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Chinese New Year 2020 - The Year of the Rat

Dates of Chinese New Year Celebration in 2020: Jan. 24th, 2020 (Chinese New Year's Eve) to Feb. 8th, 2020 (Lantern Festival).

Chinese New Year in 2020 falls on Saturday January 25th, being the start of the Year of the Rat. The year ends on February 11th, 2021 according to the Chinese lunar calendar.

When Is Chinese New Year?

With over 4,000 years of history, Chinese New Year, also called Spring Festival, remains the most important cultural holiday for Chinese people.

The festival begins officially on the first day of the first lunar month (usually in late January or early February) and ends on the 15th day of the first lunar month (the Lantern Festival), thus lasting 15 days.

Why Do Chinese People Celebrate Chinese New Year?

Chinese New Year is a time to celebrate good luck during the previous year and to wish for a prosperous new year.

Family Reunion Dinner Family Reunion Dinner

Celebrations include having an annual reunion dinner on Chinese New Year's Eve, setting off firecrackers, giving lucky money to children, ringing the New Year bell, sending Chinese New Year greetings, dragon and lion dancing, and Niu Yangge (traditional dances in northern China).

Traditional Customs for Chinese New Year

Chinese New Year is a time to:

  • get rid of the old and make way for the new;
  • worship Heaven and pray for a bumper harvest year;
  • reunite the whole family and honor the ancestors;
  • participate in all kinds of creativity and having fun…

What with integrating prayers, celebrations and entertainment, Chinese New Year is a grand occasion for the Chinese nation. To this day, apart from activities for worshiping gods, which are downplayed, the major customs for Chinese New Year are well preserved and developed:

House Cleaning

With the intention of sweeping all rotten luck out the door, house-cleaning means doing away with the “old” and preparing for the “new”.

House Decorations

Among the house decorations are auspicious couplets posted on doors, in the hope of attracting good luck.


Hung on the columns of a hall on lunar New Year’s Eve, couplets mostly describe the bustling atmosphere during the festival and express people’s hopes for prosperity in the New Year.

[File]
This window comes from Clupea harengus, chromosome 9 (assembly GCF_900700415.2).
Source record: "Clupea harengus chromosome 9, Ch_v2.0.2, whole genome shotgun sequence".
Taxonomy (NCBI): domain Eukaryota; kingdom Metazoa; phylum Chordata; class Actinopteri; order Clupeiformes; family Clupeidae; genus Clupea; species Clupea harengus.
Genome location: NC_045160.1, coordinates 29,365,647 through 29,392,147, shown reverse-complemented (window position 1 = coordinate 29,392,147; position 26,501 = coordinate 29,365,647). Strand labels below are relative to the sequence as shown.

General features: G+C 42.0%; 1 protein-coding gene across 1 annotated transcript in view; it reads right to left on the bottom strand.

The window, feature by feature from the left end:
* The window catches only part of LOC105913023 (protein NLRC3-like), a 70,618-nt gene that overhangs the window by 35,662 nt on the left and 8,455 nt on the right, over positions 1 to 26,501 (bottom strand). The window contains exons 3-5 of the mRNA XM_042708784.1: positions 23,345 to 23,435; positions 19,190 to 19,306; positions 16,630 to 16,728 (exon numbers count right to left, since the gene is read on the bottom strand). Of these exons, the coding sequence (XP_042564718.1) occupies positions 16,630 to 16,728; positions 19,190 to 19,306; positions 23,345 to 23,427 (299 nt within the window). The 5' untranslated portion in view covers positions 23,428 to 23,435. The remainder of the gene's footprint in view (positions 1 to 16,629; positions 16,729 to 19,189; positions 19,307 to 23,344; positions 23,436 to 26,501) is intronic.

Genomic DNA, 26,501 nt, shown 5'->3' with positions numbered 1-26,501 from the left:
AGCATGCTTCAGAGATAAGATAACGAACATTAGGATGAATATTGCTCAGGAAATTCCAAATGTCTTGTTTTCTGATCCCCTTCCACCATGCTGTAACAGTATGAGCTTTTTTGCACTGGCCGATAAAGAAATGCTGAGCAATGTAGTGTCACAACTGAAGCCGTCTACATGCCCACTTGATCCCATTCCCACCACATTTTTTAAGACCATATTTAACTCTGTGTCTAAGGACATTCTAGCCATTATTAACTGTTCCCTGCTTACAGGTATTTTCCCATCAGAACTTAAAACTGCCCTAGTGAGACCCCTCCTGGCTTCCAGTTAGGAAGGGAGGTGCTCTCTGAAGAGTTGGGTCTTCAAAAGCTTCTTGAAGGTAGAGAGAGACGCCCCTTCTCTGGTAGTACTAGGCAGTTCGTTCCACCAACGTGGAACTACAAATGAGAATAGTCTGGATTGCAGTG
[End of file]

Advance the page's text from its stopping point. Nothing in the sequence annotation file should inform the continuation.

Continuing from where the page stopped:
Family Reunion Dinner

The feast on New Year’s Eve is a “compulsory" banquet, with all family members getting together.

Waiting for the First Bell to Ring

Chinese people believe that the ringing of a huge bell can drive bad luck away and bring good fortune.

Staying up Late ("Shousui")

After the great dinner, families often sit together and chat happily, to welcome in the New Year.

Setting Off Firecrackers

Creating a lovely festive atmosphere, firecrackers used to be an indispensable custom at Spring Festival

New Year’s Greetings (Bai Nian)

Everyone wears new clothes and greets relatives and friends with bows and gongxi (congratulations) on the first day of the New Year, wishing each other good luck and happiness in the year ahead.

Lucky Money (Hong Bao or Red Envelopes)

With the hope of bringing good luck and warding off monsters, lucky money is given to kids by their parents and grandparents, as New Year gifts.

Click here for more details.

Minority Ethnic Groups’ Customs for Chinese New Year

Ethnic Minority Customs
Zhuang Singing ballads, playing peg-tops, dancing, ball games, and operas
Tibetan Worshiping mountain and river gods with colorful flags and hanging streamers, on the third day of New Year
Mongolian Toasting and presenting hada to each other as a greeting gift in the early morning of New Year’s Day
Bai Exchanging gifts, visiting relatives, folk dancing
Buyi Girls vying to carry water from the river in the early morning of New Year’s Day
Korean Young and old indulging in singing and dancing, seesawing and tug-of-war
Daur Playing hockey and fancy ball, listening to storytelling
Gaoshan Dressing in ethnic costume, gathering and drinking wine, singing and dancing with music, convening sports
Hezhen Teenagers indulging in skiing, grass-target shooting, spearing grass balls
She Pounding glutinous rice cakes
Tujia Folk dancing, dragon and lion dancing, performing local operas
Wa Gathering at the square and dancing in a circl

Click here for more details about Minority Customs for Spring Festival.

Day-by-Day Celebrations

Date Celebrations
The 23rd or 24th day of the last lunar month (“Xiǎo Nián” 小年) Worshipping the Kitchen God, cleaning houses
Chinese New Year’s Eve (“Chú Xī”除夕) Pasting couplets,  enjoying a family reunion dinner, playing cards, playing Mahjong, watching the CCTV New Year’s Gala
Day 1 Lighting firecrackers, visiting older people and wishing them a happy New Year (“Bài Nián”, 拜年
Day 2 (“Kāi Nián”开年) Offering sacrifices to the God of Fortune and married daughters visiting parental homes with their husbands
Day 3 Staying at home